Judas Maccabaeus - G F Handel (1685 - 1759)

The oratorio was written in 1746, five year after 'Messiah', when Handel was 61, and was first performed in London at the Covent Garden Theatre the following year. It owes its inception to the victory of William, Duke of Cumberland over Charles Edward Stuart the Pretender at the battle of Culloden on 16th April, 1746, and was planned as a compliment to the Duke upon his victorious return from Scotland.
The oratorio relates to the period 170-160BC when Judea was under occupation by the Seleucids (a dynasty of Hellenistic kings ruling throughout Asia Minor, Syria and Persia). In 167BC the new Seleucid ruler Antiochus IV, set about the destruction of the Jewish religion, Worship of Zeus took place in the Temple, and observance of the Sabbath and adherence to Jewish laws was forbidden. Every settlement was ordered to worship Zeus and other foreign deities. While some Jews refused to abandon their faith, the threat of persecution meant that inevitably many obeyed the new laws. In the town of Modein, within 20 miles of Jerusalem, an old priest, Mattathias, became so any at seeing a Jew about to obey an order to offer pagan sacrifice, that he killed him, together with the official which had been sent to the town to ensure that the sacrifices were being carried out. Mattathias then had the pagan altar pulled down. This action led to the priest and his family taking to the hills where they gathered together others who were willing to fight for their faith.  
Handel's oratorio is in three parts and describes the changing moods of the people as the fortunes of the Jews vary, feeling sometimes dejected, sometimes jubilant.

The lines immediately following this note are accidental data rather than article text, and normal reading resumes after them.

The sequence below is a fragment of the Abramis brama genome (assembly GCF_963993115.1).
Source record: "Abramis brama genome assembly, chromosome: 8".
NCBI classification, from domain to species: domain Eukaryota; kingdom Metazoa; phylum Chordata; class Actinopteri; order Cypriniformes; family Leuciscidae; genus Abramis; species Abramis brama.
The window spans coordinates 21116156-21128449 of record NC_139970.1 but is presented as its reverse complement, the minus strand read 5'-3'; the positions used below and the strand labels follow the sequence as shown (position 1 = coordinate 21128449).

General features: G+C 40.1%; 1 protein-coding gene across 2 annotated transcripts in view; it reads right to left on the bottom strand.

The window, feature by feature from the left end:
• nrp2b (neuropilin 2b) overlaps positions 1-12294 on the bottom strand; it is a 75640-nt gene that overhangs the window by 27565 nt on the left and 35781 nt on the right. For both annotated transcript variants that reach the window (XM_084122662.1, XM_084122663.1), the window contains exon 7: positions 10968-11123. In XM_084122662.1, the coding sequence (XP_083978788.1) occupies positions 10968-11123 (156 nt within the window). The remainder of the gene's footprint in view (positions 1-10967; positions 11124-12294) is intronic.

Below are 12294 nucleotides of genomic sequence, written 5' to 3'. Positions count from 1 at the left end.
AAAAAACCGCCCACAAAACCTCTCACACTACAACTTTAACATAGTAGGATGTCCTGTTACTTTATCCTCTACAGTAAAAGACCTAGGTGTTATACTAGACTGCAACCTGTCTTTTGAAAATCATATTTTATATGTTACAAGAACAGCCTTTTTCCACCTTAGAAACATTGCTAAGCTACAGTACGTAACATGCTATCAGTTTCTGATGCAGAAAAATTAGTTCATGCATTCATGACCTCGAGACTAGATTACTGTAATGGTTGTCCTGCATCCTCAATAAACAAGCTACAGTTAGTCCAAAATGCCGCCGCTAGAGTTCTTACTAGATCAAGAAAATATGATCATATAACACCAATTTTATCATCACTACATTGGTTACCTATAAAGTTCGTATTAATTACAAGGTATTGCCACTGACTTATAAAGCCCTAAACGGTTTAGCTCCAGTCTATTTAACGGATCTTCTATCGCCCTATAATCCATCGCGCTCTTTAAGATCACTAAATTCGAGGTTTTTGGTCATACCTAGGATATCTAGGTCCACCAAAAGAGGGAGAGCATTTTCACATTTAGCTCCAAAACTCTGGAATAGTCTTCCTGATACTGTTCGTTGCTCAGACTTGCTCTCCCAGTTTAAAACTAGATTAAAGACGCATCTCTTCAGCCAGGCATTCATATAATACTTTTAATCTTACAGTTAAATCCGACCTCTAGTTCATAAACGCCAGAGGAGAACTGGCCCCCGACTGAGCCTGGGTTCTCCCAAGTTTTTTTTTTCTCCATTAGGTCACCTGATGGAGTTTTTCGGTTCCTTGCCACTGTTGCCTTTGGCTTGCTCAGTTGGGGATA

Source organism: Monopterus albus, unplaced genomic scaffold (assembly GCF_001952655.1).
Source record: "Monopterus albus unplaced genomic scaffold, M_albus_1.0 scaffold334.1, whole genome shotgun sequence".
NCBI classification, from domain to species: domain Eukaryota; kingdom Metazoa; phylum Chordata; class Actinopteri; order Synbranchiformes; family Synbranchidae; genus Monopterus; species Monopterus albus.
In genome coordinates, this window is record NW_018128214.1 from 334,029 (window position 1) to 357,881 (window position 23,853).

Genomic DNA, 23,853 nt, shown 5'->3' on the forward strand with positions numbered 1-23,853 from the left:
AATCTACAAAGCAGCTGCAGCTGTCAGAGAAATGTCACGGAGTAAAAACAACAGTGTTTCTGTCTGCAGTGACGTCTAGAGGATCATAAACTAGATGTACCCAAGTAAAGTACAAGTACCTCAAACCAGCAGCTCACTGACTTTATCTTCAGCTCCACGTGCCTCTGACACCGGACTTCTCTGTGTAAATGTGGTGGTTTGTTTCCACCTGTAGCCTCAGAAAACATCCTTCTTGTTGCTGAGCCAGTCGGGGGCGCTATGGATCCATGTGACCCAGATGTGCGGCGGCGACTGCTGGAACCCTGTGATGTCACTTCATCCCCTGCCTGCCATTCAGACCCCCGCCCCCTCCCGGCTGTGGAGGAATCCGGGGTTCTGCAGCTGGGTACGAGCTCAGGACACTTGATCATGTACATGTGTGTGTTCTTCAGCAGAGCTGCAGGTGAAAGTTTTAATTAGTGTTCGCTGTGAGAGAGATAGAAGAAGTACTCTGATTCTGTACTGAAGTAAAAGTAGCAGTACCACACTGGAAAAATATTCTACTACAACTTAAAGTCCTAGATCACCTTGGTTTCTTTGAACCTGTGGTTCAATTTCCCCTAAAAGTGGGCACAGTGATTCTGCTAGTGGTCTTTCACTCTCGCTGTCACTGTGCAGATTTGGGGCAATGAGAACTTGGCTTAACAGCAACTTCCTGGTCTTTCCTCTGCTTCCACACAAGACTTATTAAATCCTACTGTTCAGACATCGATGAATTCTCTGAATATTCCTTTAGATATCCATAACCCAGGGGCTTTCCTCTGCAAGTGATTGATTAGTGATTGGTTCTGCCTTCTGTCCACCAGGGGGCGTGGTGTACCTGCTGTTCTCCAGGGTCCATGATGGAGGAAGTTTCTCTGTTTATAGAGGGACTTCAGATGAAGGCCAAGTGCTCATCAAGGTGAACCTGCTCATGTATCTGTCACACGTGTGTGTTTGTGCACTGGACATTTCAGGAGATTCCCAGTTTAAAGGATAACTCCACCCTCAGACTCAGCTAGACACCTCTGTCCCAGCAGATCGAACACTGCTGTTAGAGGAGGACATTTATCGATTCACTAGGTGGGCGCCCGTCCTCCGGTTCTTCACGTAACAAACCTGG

Part 1 commences with the people mourning the death of Mattathias, their leader. However his son Simon tries to restore confidence by reminding them that thay are the people chosen by the great I AM. Following prayer their hopes are revived and Simon calls them to arms - "Arm,  arm ye brave". Simon's brother Judas Maccabaeus takes on the roll of leader, and inspires thoughts of liberty through victory - "Lead on, lead on!" - but victory through the power of Jehovah - "Hear us, O Lord".   
Part II commences on a victorious theme - "Fallen is the foe". The people are full of joy for their country - Hall, Judea, happy land", but Judas is conscious that it is easy for them to claim victory all for themselves - "How vain is man who boast in fight". News comes of defeat to the Seleucid commander Gorgias. Immediately the sounds of victory give way to wailing and dejection - "Ah! wretched Israel!" - but Simon again tries to restore their morale, and Judas takes up the battle cry - "Sound an alarm" , but Simon brings the peoples attention again to the power of their God. The polluted altars must be destroyed, the lure of false religions must be resisted - "We never will bow down".    
Part III commences with the cries of victory - "See, the conquering hero comes" and a hymn of praise to God. Just as Judas' fortunes were at their lowest point, a messenger announces that Rome, ever willing to discomfort the Seleucid empire, are willing to form an alliance with Judas - "Peace to my countrymen, peace and liberty". The people sing praise to God - "To our great God be all honour given", and are confident that peace at last will come to their country - "O lovely peace". The oratorio ends with the triumphant chorus "Hallelujah, Amen".

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